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Pediatr Infect Dis J. 2015 Jul;34(7):700-5. doi: 10.1097/INF.0000000000000714.

Increased Prevalence and Resistance of Important Pathogens Recovered from Respiratory Specimens of Cystic Fibrosis Patients During a Decade.

Author information

1
From the *Institute of Medical Microbiology, and †Department of Pediatrics, University Hospital Münster, Münster, Germany; ‡Department of Pediatrics, Clemenshospital Münster, Münster, Germany; and §Department of Medical Microbiology, University Hospital Motol, 2nd Faculty of Medicine, Charles University, Prague, Czech Republic.

Abstract

BACKGROUND:

The study objective was to identify changes of prevalence and resistance of important pathogens in specimens of cystic fibrosis (CF) patients within a decade.

METHODS:

Samples of 94 patients, who attended 2 CF centers from 2001 to 2011 were retrospectively analyzed.

RESULTS:

Staphylococcus aureus was the most prevalent organism (74.5% in 2011) with an increase of methicillin-resistant S. aureus in patients (0% vs. 9.6%, n = 9). Resistance of S. aureus to gentamicin decreased (41.8% vs. 21%; P < 0.001), whereas resistance to rifampicin and trimethoprim/sulfamethoxazole (P < 0.05) increased significantly with a trend to increased resistance to clindamycin and erythromycin (P = 0.063). Methicillin-resistant S. aureus isolates belonged to 6 spa types (t003, t008, t011, t034, t045, t548). There was a significant increase of Pseudomonas aeruginosa prevalence (63.8% in 2011 vs. 46.8% in 2001, P = 0.019). Resistance of P. aeruginosa increased significantly to imipenem, gentamicin, amikacin, tobramycin, ciprofloxacin and fosfomycin, whereas resistance to piperacillin-tazobactam, meropenem and aztreonam decreased. Significantly fewer Stenotrophomonas maltophilia isolates were susceptible to all the analyzed antibiotics (trimethoprim/sulfamethoxazole, ciprofloxacin and colistin) in 2011 compared with 2001 (13.5% vs. 42.1%; P = 0.023), whereas the resistance to colistin increased significantly (11.1% vs. 62.2%; P < 0.001). Burkholderia cepacia complex and nontuberculous mycobacteria were not detected in 2001 but in 2011 in 7.4% (n = 9) and 7.4% (n = 9) of patients, respectively. B. cepacia complex isolates belonged to 8 multilocus sequence types.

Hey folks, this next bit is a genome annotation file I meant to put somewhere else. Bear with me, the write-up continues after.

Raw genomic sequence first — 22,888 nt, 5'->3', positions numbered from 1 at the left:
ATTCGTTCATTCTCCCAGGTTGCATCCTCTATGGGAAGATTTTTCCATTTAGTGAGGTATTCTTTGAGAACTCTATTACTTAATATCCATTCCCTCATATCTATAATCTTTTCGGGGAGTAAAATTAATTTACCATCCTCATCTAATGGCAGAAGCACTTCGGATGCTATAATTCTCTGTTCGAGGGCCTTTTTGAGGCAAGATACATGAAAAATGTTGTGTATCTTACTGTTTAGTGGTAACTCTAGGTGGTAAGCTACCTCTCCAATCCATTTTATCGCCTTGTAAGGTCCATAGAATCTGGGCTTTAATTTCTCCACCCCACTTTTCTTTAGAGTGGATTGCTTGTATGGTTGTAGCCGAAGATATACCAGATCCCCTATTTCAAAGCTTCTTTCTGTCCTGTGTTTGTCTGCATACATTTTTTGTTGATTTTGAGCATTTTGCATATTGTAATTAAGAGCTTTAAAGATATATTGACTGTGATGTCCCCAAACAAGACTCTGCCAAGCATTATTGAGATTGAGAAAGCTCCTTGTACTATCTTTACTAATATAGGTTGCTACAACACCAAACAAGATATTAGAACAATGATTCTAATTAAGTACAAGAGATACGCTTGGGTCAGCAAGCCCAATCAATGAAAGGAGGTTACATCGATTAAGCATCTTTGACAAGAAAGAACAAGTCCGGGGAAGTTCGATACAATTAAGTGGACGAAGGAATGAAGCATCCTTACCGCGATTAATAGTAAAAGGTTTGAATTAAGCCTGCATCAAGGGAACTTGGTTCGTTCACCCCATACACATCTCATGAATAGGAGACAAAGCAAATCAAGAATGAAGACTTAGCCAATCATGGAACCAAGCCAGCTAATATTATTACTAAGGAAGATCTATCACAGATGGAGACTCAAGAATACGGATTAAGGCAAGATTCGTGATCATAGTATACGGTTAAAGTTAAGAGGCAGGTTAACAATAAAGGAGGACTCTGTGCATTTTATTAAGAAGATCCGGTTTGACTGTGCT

CONCLUSIONS:

Our retrospective analysis revealed an increase of important CF-related pathogens, the emergence of new pathogens and a substantial increase of multidrug-resistant CF-specific isolates. Our findings are of importance to clinicians for the alertness of local epidemiology, which may be useful for prevention and treatment strategies.

PMID:
25851069
DOI:
10.1097/INF.0000000000000714
[Indexed for MEDLINE]

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